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Kotlin JSON Parsing that infers type (org.json.JSONObject Wrapper)
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README.md

JSON.kt

Language: Kotlin Platform: Android 8+ codebeat badge License: MIT

Kotlin JSON Parsing that infers type 🚀 JSON.kt is a kotlin wrapper of java's org.json.JSONObject that exposes a nicer syntax for kotlin code.

car::id < json["id"]
car::name < json["name"]
car::statistics < json["stats", CarStatsJSONMapper()]
car::productionStartDate < json["dates.production_dates.start_date"]

Why?

Because parsing JSON is often full of unecessary if statements, obvious casts and nil-checks We deserve better !

How!

By using a simple < operator that takes care of the boilerplate code for us thanks to beautiful kotlin generics. JSON mapping code becomes concise and maintainable ❤️

Why use JSON.kt

  • Infers types
  • Leaves your models clean
  • Handles custom & nested models
  • Pure Kotlin, Simple & Lightweight

Example

Given a kotlin Model Car

class Car {
    var id = 0
    var name = ""
    var statistics = CarStatistics()
    var productionStartDate = 0
}

And the following JSON file

{
    "id": 265,
    "name": "Ferrari",
    "stats": {
        "maxSpeed": 256,
        "numberOfWheels": 4
    },
    "dates": {
        "production_dates": {
            "start_date": "1984",
            "end_date": "1993"
        }
    }
}

Before with JSONObject 😱

if (jsonObject.has("id")) {
    car.id = jsonObject.getInt("id")
}
if (jsonObject.has("name")) {
    car.name = jsonObject.getString("name")
}
if (jsonObject.has("stats")) {
    val statsParser = CarStatsJSONMapper()
    car.statistics = statsParser.parse(jsonObject.getJSONObject("stats"))
}
if (jsonObject.has("dates")) {
    val dates = jsonObject.getJsonObject("dates")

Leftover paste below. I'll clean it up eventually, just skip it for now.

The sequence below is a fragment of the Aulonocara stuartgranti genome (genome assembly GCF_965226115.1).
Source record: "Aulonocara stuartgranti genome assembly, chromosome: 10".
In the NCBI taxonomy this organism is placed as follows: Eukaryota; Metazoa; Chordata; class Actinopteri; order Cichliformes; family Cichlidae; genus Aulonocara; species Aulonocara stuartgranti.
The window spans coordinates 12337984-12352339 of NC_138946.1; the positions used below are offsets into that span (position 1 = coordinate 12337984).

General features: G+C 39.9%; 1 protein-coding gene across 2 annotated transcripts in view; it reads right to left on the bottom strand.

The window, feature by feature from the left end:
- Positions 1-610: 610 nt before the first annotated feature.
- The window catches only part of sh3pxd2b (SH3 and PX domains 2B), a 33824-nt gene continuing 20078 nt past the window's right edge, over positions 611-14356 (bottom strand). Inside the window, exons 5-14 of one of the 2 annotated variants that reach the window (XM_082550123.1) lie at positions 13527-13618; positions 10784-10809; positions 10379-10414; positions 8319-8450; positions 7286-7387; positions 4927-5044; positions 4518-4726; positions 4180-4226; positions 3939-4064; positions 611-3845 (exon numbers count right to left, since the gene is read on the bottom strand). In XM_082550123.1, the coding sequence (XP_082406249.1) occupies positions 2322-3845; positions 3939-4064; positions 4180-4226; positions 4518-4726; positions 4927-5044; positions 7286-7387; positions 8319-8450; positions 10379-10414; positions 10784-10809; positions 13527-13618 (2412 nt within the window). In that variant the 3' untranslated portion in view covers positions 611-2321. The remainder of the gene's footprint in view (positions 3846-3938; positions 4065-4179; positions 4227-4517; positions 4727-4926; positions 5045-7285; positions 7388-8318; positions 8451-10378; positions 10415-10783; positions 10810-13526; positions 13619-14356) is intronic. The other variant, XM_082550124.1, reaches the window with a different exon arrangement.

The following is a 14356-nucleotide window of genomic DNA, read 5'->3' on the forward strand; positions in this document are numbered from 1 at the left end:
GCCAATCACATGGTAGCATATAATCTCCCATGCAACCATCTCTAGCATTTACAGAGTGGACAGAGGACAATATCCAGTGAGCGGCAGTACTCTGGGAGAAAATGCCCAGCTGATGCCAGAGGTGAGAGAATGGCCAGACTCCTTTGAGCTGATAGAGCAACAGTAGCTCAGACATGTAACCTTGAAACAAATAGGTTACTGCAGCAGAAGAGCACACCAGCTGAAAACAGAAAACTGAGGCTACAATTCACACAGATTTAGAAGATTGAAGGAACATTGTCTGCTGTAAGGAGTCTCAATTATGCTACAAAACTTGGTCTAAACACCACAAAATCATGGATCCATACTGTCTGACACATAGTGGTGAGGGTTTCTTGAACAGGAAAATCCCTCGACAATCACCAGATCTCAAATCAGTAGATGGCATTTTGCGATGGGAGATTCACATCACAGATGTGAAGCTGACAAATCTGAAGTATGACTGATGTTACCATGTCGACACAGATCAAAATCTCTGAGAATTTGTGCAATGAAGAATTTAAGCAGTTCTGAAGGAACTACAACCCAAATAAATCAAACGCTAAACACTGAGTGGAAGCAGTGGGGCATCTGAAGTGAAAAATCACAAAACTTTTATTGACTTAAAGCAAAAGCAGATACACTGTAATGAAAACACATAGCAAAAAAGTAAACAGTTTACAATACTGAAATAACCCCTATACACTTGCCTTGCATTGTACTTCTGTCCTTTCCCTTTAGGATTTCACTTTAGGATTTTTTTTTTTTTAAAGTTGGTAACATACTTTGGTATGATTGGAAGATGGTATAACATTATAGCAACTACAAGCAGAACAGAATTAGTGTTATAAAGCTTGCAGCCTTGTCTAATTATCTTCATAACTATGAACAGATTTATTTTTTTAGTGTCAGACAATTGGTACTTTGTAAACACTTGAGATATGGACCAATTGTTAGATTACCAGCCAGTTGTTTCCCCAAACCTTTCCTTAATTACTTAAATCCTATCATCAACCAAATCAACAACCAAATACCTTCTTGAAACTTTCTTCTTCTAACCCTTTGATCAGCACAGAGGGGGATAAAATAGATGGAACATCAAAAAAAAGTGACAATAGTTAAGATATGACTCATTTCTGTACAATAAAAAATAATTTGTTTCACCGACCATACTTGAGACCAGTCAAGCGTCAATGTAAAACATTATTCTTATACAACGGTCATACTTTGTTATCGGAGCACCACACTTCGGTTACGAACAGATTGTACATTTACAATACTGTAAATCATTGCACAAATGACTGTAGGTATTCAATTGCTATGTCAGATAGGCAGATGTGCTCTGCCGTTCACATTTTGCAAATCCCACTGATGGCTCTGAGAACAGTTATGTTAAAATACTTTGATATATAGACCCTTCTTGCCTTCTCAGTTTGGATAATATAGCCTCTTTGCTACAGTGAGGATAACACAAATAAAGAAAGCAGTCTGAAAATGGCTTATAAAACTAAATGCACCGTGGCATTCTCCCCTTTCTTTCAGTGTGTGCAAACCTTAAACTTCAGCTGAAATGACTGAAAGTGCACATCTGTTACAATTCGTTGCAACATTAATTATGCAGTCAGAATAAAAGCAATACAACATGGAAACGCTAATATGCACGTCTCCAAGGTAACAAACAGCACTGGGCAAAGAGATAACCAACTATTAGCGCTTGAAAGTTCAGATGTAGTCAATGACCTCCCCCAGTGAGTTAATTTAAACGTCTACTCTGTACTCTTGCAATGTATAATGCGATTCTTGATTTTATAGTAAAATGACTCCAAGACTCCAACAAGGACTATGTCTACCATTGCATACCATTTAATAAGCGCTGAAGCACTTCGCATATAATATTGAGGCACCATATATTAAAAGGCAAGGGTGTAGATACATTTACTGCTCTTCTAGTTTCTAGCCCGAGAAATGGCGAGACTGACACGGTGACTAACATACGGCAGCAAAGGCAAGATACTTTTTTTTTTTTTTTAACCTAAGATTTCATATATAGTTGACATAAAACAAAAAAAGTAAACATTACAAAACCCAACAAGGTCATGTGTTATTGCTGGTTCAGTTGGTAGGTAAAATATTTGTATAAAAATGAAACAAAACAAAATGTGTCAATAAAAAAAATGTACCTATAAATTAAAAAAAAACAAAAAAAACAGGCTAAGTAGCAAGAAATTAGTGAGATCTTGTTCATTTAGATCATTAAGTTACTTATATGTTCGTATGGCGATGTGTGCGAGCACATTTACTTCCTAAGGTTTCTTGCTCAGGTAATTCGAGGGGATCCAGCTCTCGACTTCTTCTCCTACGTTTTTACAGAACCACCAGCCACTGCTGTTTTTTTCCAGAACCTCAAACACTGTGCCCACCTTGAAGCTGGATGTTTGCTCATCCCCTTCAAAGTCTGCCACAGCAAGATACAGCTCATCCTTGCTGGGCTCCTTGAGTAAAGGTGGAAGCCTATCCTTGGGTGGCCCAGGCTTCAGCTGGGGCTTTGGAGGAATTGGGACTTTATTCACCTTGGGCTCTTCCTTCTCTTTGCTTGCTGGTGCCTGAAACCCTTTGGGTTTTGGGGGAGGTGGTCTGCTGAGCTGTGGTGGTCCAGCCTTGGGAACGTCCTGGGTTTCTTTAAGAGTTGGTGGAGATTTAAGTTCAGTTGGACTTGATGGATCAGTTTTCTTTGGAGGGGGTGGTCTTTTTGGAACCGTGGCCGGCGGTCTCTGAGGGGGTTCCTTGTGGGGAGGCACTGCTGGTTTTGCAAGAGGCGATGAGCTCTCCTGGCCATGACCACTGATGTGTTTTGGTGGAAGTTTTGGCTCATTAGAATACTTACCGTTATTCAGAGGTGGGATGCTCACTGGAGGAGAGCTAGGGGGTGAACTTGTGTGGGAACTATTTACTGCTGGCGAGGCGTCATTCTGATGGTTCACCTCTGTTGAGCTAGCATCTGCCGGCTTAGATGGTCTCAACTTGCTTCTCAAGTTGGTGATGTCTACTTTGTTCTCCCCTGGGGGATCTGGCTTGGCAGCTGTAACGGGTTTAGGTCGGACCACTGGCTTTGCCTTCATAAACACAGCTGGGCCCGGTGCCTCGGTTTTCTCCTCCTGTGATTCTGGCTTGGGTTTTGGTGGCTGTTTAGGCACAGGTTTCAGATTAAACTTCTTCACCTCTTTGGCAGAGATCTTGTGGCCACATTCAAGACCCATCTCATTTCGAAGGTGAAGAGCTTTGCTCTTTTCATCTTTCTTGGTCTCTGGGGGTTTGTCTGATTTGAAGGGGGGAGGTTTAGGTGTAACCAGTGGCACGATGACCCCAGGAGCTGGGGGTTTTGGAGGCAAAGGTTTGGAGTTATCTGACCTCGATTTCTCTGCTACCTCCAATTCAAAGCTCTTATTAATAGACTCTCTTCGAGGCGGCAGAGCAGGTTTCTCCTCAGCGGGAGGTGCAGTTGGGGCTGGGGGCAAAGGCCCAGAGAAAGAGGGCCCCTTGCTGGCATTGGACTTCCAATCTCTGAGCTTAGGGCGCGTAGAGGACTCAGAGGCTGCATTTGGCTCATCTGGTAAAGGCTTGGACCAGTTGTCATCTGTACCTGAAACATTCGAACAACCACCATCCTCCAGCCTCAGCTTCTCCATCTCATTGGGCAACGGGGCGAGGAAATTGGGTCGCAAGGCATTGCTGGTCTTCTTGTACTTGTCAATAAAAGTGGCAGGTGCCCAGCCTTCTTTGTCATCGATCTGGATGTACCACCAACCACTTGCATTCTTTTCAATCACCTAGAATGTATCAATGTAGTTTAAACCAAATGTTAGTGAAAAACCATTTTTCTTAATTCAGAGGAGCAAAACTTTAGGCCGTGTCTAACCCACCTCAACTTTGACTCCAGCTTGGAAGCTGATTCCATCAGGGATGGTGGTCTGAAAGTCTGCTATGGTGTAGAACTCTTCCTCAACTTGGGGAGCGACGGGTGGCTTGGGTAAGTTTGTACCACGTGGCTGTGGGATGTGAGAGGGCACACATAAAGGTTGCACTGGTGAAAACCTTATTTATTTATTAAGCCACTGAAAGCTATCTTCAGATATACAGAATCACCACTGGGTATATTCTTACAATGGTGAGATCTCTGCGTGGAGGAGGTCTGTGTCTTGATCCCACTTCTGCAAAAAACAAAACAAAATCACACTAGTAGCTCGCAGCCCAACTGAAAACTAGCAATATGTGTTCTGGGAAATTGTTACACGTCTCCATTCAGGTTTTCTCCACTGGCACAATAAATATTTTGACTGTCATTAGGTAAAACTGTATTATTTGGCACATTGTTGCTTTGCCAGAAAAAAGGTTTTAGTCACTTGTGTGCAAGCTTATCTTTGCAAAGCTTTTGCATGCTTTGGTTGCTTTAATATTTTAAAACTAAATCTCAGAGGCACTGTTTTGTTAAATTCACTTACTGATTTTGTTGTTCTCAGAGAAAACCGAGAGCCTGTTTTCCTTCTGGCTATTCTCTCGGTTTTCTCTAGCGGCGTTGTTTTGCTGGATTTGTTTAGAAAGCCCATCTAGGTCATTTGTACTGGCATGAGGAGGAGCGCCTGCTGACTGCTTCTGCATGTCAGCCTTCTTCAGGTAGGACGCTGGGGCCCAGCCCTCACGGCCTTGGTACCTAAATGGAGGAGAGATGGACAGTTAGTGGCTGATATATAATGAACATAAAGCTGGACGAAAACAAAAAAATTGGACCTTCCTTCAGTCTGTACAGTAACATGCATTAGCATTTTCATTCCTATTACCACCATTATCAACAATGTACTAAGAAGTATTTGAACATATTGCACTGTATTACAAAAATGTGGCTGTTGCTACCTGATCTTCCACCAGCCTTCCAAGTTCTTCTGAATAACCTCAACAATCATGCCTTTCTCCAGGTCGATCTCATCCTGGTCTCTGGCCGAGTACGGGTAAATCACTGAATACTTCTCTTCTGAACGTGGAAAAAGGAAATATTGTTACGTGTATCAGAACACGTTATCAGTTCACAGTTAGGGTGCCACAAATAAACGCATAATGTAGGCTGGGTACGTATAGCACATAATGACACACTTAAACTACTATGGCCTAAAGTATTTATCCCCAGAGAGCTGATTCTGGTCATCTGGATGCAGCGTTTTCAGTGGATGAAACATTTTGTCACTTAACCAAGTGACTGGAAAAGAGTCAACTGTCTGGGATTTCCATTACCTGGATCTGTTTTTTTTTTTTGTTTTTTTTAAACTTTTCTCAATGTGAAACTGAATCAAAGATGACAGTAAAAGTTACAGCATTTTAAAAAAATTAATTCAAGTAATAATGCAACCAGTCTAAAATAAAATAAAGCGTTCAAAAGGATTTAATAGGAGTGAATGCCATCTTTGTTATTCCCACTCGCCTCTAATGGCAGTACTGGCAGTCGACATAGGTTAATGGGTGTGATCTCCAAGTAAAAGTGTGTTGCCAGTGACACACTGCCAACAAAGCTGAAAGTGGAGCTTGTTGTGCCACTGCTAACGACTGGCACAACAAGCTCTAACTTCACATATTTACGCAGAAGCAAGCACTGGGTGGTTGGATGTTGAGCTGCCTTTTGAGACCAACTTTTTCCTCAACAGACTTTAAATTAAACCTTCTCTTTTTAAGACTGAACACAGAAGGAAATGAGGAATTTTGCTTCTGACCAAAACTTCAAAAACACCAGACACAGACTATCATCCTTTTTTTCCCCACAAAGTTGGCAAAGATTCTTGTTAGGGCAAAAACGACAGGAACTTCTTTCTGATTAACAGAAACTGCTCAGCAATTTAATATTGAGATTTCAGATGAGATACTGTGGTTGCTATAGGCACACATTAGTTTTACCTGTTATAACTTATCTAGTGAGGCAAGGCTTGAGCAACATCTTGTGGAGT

if (dates.has("production_dates")) {
        val productionDates = dates.getJsonObject("production_dates")

        if (productionDates.has("start_date")) {
            car.productionStartDate = productionDates.getJsonObject("start_date")
        }
    }
}

With JSON.kt 😎

car::id < json["id"]
car::name < json["name"]
car::statistics < json["stats", CarStatsJSONMapper()]
car::productionStartDate < json["dates.production_dates.start_date"]

The < operator maps a model property with a json key. Notice that this does exactly the same as the old parsing above, meaning that if key does not exist, nothing happens and the model keeps its previous value.

On the third line, we can provide our own custom mapper which enables us to reuse the same mapping at different places. 🤓

Usage 🚘

val json = JSON("[aJSONString]") // or JSON(jsonObject)"
val car = CarJSONParser().parse(json)

Providing default values

In the previous examples we used json["key"], here we are going to use json("key") that returns an optional value. Perfect for providing default values while parsing!

car.id = json("id") ?: 0
car.name = json("name") ?: "unknown car"
car.statistics = json("stats", CarStatsJSONMapper()) ?: CarStatistics()
car.productionStartDate = json("dates.production_dates.start_date") ?: 0

Specify the return type

Sometimes it might be necessary to explicitly indicate the return type.

Storing the result in a variable
val id: Int = json("id")
Without storing the result in a variable
json<JSONArray>("images")?.let { imageJsonArray ->
  //Do something
}

A typical parser

class CarJSONParser : JSONParser<Car> {

    @Throws(JSONException::class)
    override fun parse(json: JSON): Car {
        val car = Car()
        car::id < json["id"]
        car::name < json["name"]
        car::statistics < json["stats", CarStatsJSONMapper()]
        car::productionStartDate < json("dates.production_dates.start_date")
        return car
    }
}

Installation

Manual

Just copy-paste JSON.kt file \o/

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